It is rare for an Italian president to exercise the veto powers vested in the office by the postwar constitution. But Sergio Mattarella was acting within his remit when he rejected the anti-establishment Five Star Movement and far-right League’s choice of finance minister on Sunday. Paolo Savona, an 81-year-old Eurosceptic who has contributed to covert plans for Italy to abandon the eurozone, posed a threat to the savings of Italian citizens, the president legitimately argued. The heavy sell-off in the markets suggests investors agree.
It is not the deployment of the presidential veto that has placed Italy on the brink of a constitutional crisis after the collapse of coalition efforts to form a government. The blame lies squarely with Italy’s triumphant populists, in their refusal to select a compromise candidate to replace Mr Savona. Those with a conspiratorial mindset believe this was always League leader Matteo Salvini’s plan: to create chaotic conditions that would eventually force a fresh election. There can be no good outcomes from this turmoil.
Neither the League nor Five Star proposed exiting the euro during their campaigns. Their programme, which included tax cuts and simultaneous spending increases under a finance minister in whom markets had little trust, risked having the same effect. It would have placed Italy in defiance of EU fiscal orthodoxy and set Rome on a collision course with Brussels. This on top of the coalition’s earlier decision to select a little known lawyer, Giuseppe Conte, as puppet prime minister.
The president may be gambling that ahead of fresh polls, the populist parties will be forced into the open with their anti-eurozone agenda. Faced with ruinous consequences, Italian voters might be scared of voting for them a second time round. Something not dissimilar happened in last year’s French elections. Far-right leader Marine Le Pen was riding high. In the event, her more cautious supporters were deterred by the National Front’s fiercely anti-EU discourse.
In Italy, however, the odds are not necessarily in Mr Mattarella’s favour. Italians are justifiably fed up with the two decades of economic stagnation that have followed their country’s entry into the eurozone. Hence they are drifting to the populist extremes on both left and right.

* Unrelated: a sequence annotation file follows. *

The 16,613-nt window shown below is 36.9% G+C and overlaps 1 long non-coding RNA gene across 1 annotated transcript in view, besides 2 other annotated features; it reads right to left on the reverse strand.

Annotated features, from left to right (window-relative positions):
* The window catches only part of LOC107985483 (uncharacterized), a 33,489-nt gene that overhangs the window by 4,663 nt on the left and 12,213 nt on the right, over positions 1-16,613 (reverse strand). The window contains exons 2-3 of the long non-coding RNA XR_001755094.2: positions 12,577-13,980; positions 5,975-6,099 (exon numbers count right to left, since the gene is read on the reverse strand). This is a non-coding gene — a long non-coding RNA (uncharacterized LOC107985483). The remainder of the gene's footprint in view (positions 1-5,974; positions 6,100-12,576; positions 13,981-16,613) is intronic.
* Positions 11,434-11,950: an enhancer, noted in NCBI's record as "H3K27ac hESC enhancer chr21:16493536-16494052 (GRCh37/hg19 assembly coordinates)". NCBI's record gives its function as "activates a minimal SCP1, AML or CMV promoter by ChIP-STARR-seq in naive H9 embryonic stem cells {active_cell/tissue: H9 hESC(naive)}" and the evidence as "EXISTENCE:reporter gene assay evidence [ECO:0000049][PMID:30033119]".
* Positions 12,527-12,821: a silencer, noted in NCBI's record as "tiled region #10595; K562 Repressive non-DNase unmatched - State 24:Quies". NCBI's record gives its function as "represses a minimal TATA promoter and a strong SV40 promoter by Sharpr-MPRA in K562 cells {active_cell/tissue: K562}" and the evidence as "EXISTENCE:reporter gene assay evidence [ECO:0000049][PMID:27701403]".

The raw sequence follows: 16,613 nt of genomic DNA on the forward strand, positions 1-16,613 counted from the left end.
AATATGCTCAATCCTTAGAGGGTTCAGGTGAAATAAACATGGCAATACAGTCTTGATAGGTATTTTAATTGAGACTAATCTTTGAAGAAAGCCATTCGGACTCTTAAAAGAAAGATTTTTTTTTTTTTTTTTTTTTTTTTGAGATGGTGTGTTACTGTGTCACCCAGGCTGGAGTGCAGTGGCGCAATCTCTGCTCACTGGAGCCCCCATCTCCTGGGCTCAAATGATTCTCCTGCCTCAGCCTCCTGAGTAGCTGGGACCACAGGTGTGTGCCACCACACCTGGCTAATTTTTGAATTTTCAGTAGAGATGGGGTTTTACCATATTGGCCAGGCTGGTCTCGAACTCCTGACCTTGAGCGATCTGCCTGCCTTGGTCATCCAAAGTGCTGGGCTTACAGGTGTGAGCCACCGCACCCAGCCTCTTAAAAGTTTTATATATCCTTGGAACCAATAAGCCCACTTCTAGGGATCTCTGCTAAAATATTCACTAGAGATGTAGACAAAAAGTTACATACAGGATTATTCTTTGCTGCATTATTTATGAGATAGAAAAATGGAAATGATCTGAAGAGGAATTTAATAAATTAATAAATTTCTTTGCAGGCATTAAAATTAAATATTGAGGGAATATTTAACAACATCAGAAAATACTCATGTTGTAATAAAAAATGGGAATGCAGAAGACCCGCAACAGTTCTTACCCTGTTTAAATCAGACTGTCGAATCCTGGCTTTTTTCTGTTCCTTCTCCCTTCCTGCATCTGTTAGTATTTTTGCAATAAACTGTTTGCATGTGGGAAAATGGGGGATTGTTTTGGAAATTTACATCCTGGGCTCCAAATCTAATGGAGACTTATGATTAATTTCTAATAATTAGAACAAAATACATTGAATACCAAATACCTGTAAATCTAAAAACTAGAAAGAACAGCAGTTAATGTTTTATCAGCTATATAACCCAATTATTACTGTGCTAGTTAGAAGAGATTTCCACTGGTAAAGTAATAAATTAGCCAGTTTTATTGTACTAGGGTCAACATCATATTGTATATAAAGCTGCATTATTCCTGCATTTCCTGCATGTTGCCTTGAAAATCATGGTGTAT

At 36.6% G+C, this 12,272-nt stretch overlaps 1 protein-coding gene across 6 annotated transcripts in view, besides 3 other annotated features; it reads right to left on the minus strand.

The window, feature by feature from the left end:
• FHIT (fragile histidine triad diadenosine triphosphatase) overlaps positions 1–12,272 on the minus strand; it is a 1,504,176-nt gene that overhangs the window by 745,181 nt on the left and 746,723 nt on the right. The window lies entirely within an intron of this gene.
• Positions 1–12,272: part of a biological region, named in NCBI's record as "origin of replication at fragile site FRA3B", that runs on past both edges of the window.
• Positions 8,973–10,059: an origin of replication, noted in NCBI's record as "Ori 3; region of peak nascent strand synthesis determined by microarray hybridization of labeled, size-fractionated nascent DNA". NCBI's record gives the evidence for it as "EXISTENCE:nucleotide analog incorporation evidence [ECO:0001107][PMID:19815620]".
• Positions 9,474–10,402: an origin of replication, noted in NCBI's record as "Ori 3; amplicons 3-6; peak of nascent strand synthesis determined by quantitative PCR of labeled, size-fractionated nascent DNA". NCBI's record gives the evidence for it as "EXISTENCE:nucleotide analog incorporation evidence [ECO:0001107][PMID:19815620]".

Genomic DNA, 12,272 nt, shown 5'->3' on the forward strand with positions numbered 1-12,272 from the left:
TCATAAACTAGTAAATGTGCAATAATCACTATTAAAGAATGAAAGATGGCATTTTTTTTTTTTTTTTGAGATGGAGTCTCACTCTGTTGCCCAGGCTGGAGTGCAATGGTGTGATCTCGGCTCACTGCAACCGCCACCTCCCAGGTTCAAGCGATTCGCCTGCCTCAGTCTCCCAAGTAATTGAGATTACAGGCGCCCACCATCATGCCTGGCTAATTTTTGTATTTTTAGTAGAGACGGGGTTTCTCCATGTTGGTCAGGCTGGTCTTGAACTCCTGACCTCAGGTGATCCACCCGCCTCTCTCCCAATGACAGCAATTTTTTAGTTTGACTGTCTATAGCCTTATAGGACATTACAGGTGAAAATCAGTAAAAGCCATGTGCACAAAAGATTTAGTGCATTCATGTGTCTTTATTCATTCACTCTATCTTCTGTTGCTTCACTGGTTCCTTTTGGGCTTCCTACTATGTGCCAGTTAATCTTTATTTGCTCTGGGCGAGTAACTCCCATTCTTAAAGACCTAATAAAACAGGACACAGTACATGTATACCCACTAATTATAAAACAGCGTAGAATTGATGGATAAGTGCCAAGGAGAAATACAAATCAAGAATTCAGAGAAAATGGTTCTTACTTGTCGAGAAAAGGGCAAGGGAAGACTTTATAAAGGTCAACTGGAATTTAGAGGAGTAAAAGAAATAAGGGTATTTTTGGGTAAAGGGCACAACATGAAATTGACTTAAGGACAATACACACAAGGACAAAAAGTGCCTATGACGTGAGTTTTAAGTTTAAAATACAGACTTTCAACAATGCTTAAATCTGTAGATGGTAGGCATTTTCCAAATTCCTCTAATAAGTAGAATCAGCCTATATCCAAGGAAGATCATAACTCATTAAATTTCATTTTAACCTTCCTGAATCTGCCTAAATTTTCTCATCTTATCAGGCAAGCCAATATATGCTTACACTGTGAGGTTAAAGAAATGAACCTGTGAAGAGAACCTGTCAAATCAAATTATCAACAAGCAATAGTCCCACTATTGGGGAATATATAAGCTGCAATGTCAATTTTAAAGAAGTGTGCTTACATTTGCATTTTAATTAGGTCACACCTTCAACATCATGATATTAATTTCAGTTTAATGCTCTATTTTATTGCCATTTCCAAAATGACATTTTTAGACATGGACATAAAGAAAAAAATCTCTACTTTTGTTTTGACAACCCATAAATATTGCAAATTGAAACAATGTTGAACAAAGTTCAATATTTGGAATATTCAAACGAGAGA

In his haste to appoint yet another unelected caretaker technocrat as prime minister, following the collapse of the coalition, the president has put wind in the sails of the anti-establishment parties. They had a strong mandate to form a government with a majority in both chambers of parliament. Now, with some justification, they can head towards fresh elections arguing that not only is the Italian establishment in hock to Europe — at the expense of Italian growth. They are also undermining democracy itself.
In the short term, Italy’s predicament is likely to widen divisions within the European Central Bank and stymie the risk-sharing reforms believed necessary to protect the eurozone against future turbulence. So long as the prospect of radical economic experiments stalk the eurozone’s third-largest economy, changes of the kind proposed by Emmanuel Macron, France’s president, will come to naught.
The interim government of Carlo Cottarelli is unlikely to survive long before enduring a confidence vote. Fresh elections could come as early as September. If Mr Mattarella has miscalculated and the populist parties come back from fresh polls reinforced, the next crisis could be considerably worse. For both the eurozone, and the European project as a whole, these are uncharted waters.
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